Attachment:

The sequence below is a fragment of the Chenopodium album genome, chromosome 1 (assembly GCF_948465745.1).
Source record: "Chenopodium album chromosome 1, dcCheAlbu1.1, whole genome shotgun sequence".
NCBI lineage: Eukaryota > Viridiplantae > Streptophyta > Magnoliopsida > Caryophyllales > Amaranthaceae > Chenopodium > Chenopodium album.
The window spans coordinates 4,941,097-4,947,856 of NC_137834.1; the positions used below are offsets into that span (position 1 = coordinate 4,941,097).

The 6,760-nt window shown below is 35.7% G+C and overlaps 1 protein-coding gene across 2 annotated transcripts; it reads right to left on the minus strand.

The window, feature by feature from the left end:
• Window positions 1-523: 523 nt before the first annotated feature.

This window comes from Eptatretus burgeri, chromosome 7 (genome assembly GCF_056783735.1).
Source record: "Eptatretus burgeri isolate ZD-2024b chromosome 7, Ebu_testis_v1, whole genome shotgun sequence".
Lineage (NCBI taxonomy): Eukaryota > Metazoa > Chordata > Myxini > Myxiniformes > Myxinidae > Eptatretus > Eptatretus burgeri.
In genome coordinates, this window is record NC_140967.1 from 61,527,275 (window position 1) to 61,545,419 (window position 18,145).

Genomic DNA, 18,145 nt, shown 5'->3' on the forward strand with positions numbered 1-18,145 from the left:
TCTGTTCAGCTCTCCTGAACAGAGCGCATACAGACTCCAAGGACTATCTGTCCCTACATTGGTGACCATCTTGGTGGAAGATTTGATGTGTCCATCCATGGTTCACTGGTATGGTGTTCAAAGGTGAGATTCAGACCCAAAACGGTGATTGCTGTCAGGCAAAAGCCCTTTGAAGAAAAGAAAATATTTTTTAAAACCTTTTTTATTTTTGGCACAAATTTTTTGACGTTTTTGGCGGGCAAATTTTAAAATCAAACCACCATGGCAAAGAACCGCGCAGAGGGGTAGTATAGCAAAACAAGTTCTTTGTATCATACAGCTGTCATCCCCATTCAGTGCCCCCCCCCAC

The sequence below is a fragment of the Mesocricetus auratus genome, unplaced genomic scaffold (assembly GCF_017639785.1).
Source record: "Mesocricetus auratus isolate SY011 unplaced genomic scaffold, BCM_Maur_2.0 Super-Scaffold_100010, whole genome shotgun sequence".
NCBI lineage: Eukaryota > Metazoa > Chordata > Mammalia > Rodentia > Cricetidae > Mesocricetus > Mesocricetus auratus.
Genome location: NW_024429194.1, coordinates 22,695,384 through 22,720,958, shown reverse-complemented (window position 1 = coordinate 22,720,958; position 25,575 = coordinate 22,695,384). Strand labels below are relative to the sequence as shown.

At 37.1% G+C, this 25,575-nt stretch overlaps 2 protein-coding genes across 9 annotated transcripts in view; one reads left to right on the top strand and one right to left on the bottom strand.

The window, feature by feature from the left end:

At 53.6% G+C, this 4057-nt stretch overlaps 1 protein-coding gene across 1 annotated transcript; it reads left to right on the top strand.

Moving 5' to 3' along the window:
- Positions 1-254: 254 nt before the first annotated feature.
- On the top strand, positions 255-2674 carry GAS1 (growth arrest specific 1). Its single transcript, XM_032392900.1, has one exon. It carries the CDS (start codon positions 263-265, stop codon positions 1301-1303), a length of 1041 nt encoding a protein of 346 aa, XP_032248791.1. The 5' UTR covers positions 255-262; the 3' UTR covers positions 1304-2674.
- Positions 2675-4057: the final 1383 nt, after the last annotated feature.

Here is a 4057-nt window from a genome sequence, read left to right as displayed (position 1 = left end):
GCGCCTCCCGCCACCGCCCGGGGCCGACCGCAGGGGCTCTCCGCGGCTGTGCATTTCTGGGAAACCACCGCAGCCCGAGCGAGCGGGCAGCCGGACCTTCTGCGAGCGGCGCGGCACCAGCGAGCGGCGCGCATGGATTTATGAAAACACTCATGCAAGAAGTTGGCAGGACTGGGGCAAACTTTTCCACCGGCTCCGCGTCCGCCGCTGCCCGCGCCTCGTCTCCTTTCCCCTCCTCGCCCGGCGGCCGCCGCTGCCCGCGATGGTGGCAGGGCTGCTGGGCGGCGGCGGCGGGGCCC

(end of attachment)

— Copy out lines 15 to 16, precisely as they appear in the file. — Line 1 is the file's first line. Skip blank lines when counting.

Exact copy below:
Source record: "Mesocricetus auratus isolate SY011 unplaced genomic scaffold, BCM_Maur_2.0 Super-Scaffold_100010, whole genome shotgun sequence".
NCBI lineage: Eukaryota > Metazoa > Chordata > Mammalia > Rodentia > Cricetidae > Mesocricetus > Mesocricetus auratus.